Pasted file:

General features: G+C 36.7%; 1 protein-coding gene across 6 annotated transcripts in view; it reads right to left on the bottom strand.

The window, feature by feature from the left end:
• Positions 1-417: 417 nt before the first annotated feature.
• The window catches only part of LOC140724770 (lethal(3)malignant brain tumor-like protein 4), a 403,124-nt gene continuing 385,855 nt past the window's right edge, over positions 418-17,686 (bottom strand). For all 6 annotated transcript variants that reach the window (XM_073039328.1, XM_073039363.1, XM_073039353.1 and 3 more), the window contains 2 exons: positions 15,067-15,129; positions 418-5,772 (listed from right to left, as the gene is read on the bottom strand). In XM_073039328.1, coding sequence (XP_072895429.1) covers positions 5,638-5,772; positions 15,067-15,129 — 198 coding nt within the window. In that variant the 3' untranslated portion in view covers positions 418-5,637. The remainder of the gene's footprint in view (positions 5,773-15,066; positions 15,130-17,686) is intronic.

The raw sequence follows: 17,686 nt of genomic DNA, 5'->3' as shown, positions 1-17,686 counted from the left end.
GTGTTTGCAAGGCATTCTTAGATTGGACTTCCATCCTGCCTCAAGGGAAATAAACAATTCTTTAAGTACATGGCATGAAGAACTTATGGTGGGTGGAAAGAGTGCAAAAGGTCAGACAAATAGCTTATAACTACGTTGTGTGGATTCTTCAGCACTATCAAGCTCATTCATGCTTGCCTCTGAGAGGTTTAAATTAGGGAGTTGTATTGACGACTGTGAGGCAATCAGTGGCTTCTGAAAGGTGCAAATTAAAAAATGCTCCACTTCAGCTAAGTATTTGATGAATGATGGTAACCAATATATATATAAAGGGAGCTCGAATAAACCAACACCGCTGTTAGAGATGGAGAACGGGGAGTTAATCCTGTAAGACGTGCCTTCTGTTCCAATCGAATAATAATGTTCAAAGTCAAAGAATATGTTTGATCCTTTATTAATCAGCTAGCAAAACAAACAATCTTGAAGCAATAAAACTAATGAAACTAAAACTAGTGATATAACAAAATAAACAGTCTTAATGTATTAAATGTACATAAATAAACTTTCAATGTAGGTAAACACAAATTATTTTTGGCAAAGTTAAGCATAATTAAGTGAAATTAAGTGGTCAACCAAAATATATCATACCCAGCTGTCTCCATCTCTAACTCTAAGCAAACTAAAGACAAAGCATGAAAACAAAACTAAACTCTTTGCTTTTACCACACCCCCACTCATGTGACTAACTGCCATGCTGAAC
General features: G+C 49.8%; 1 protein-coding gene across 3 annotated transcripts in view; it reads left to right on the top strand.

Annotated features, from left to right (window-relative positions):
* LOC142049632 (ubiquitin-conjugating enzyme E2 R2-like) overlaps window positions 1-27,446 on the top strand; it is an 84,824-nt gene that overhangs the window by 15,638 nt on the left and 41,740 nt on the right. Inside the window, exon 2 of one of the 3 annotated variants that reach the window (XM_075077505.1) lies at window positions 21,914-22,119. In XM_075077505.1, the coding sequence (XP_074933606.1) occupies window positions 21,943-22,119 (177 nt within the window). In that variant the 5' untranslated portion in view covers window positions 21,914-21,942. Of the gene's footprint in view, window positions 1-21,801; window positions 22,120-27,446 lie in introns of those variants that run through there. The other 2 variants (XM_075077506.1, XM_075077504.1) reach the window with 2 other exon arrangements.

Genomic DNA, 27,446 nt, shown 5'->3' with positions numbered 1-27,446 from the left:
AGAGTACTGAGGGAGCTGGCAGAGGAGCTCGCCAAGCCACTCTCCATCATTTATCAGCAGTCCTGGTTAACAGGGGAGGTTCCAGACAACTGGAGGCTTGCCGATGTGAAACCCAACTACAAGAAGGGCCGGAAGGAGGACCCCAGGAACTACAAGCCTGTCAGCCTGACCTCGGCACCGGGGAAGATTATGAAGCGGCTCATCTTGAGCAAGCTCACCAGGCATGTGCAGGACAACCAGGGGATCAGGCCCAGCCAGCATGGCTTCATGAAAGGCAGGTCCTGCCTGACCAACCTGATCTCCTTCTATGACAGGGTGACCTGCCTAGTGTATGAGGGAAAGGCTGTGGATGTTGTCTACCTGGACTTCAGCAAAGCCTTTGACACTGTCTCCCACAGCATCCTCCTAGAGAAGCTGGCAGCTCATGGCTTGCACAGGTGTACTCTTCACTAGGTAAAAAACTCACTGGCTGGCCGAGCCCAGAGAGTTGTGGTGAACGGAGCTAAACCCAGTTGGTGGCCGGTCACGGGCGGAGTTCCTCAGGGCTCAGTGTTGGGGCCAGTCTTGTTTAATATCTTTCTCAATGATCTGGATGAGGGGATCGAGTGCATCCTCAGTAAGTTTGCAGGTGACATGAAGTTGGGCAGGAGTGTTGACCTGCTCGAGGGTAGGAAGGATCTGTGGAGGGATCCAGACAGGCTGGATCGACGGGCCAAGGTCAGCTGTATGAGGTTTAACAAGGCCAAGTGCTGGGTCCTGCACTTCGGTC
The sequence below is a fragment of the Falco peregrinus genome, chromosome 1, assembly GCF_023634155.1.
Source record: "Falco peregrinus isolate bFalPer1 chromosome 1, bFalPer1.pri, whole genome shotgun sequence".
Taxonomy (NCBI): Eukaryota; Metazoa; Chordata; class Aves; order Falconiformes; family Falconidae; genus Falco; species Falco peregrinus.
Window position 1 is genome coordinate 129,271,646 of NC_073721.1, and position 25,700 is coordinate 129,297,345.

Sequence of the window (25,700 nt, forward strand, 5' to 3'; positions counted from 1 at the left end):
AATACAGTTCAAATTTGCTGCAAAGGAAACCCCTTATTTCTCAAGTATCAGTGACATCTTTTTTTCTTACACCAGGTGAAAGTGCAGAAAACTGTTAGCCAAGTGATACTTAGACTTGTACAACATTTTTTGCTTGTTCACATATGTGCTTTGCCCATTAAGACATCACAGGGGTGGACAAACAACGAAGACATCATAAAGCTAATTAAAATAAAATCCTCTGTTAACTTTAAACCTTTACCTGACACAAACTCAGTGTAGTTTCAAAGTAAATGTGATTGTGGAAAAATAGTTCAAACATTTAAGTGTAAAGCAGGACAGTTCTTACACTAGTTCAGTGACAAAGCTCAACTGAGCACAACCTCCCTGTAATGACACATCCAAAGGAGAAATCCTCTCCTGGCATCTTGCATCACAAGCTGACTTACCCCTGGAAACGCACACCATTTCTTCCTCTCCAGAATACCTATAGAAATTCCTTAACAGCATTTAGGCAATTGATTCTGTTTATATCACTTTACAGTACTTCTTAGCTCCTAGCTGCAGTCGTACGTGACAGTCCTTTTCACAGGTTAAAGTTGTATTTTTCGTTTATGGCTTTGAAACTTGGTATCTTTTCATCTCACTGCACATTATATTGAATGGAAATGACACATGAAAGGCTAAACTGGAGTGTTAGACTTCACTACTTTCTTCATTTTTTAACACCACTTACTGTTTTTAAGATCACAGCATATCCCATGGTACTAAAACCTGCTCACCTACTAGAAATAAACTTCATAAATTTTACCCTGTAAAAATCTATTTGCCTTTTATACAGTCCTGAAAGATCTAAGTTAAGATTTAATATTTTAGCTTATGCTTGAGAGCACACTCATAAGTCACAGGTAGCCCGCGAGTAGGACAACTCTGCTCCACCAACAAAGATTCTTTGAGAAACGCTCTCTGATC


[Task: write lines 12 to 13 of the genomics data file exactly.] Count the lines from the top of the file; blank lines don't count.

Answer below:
The sequence below is a fragment of the Falco peregrinus genome, chromosome 1, assembly GCF_023634155.1.
Source record: "Falco peregrinus isolate bFalPer1 chromosome 1, bFalPer1.pri, whole genome shotgun sequence".